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Research Studies is a compilation of published research articles funded by AHRQ or authored by AHRQ researchers.
Results1 to 2 of 2 Research Studies Displayed
Khoong EC, Rivadeneira NA, Pacca L
Extent of follow-up on abnormal cancer screening in multiple California public hospital systems: a retrospective review.
This report’s objective was to describes patterns of performance on follow-up of abnormal colon and breast cancer screening tests and explores the extent to which racial/ethnic disparities exist in public hospital systems. The authors conducted a retrospective cohort study using data from five California public hospital systems between July 2015 and June 2017. The authors assessed follow-up rates of colonoscopy after positive fecal immunochemical tests (FIT) and breast tissue biopsy within 21 days after a BIRADS 4/5 mammogram. Negative associations with follow-up colonoscopy were associated with older age, Medicaid insurance, lack of insurance, English language and site; while Hispanic ethnicity and Asian race were positively associated with follow-up colonoscopy. Of 1702 BIRADS 4/5 mammograms, 64% received a timely biopsy; only site was associated with timely follow-up biopsy. Site-level factors were found to have a larger, more consistent impact on follow-up rates than patient sociodemographic traits.
Citation: Khoong EC, Rivadeneira NA, Pacca L . Extent of follow-up on abnormal cancer screening in multiple California public hospital systems: a retrospective review. J Gen Intern Med 2023 Jan; 38(1):21-29. doi: 10.1007/s11606-022-07657-4..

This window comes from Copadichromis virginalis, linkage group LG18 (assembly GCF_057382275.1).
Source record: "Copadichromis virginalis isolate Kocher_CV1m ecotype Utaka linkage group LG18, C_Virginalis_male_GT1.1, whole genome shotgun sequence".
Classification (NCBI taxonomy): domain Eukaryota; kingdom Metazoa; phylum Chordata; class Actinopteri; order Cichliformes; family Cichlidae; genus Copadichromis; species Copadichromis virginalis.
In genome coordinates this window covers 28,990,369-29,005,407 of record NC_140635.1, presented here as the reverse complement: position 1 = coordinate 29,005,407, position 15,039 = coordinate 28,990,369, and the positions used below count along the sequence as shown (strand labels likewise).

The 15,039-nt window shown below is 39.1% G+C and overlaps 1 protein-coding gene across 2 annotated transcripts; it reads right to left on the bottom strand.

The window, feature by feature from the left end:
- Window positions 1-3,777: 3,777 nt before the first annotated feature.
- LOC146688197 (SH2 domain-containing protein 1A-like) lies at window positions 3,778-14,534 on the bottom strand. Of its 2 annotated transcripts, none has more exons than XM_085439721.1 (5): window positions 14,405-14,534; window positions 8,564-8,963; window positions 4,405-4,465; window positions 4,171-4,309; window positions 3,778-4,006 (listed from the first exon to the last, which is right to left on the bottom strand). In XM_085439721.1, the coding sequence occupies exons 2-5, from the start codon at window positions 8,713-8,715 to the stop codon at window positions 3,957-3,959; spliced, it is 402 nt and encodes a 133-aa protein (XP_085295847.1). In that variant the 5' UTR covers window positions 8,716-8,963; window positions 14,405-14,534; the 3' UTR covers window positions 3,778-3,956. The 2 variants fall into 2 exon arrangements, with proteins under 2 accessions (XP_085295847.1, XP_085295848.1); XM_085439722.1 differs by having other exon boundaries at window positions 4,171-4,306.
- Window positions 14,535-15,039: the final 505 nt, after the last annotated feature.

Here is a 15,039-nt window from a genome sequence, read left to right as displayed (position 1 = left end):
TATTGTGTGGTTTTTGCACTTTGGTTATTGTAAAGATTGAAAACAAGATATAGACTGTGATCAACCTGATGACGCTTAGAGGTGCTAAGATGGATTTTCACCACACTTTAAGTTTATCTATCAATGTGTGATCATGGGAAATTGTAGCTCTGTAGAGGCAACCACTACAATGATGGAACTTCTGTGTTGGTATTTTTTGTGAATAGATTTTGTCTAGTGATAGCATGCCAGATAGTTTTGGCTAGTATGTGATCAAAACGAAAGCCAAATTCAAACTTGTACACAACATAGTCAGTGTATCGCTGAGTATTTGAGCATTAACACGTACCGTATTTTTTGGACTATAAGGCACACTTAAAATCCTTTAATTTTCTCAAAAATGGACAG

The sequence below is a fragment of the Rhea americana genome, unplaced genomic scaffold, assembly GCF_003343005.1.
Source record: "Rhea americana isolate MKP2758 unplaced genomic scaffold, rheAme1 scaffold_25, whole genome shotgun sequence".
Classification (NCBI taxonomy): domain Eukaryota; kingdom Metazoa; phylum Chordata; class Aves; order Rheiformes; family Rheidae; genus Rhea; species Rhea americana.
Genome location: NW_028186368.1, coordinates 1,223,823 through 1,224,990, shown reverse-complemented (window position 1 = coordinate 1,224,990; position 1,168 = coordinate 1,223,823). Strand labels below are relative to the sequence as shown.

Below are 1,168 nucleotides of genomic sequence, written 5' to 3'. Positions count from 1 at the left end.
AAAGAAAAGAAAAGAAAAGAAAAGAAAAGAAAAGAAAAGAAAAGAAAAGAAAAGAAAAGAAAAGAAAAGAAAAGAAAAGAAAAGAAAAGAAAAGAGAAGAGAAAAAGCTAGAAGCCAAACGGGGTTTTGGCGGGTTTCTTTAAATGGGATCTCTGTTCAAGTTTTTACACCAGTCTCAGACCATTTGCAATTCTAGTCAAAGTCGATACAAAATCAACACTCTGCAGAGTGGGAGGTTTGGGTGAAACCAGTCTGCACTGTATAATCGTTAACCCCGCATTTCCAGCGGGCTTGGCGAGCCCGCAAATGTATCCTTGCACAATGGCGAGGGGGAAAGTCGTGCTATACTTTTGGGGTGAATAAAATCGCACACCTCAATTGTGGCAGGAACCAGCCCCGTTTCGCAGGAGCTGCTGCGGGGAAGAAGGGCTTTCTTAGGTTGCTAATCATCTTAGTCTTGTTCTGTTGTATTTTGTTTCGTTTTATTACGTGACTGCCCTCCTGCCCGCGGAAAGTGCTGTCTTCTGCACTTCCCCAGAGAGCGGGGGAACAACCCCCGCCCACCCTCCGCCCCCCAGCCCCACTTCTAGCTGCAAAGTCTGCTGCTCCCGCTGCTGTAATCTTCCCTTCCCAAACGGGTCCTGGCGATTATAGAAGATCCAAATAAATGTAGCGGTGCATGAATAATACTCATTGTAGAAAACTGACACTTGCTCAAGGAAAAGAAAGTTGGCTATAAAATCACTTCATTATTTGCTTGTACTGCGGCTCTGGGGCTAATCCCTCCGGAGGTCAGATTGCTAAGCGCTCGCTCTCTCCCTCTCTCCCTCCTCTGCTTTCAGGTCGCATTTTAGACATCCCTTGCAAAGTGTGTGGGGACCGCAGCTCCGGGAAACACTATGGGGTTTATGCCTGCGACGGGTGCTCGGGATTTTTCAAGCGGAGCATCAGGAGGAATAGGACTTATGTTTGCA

Keywords: Cancer: Breast Cancer, Cancer: Colorectal Cancer, Cancer, Screening, Disparities, Women
Nelson HD, Cantor A, Wagner J
Effectiveness of patient navigation to increase cancer screening in populations adversely affected by health disparities: a meta-analysis.
This study evaluated the effectiveness of patient navigation to increase screening for colorectal, breast, and cervical cancer in populations adversely affected by health care disparities. Two of the investigators independently abstracted study data and assessed study quality and applicability using criteria adapted from the USPSTF. Findings indicated that, in populations adversely affected by disparities, colorectal, breast, and cervical cancer screening rates were higher in patients provided navigation services.
Citation: Nelson HD, Cantor A, Wagner J . Effectiveness of patient navigation to increase cancer screening in populations adversely affected by health disparities: a meta-analysis. J Gen Intern Med 2020 Jul 22;35(10):3026-35. doi: 10.1007/s11606-020-06020-9..
Keywords: Cancer, Disparities, Cancer: Colorectal Cancer, Screening, Prevention, Women, Health Promotion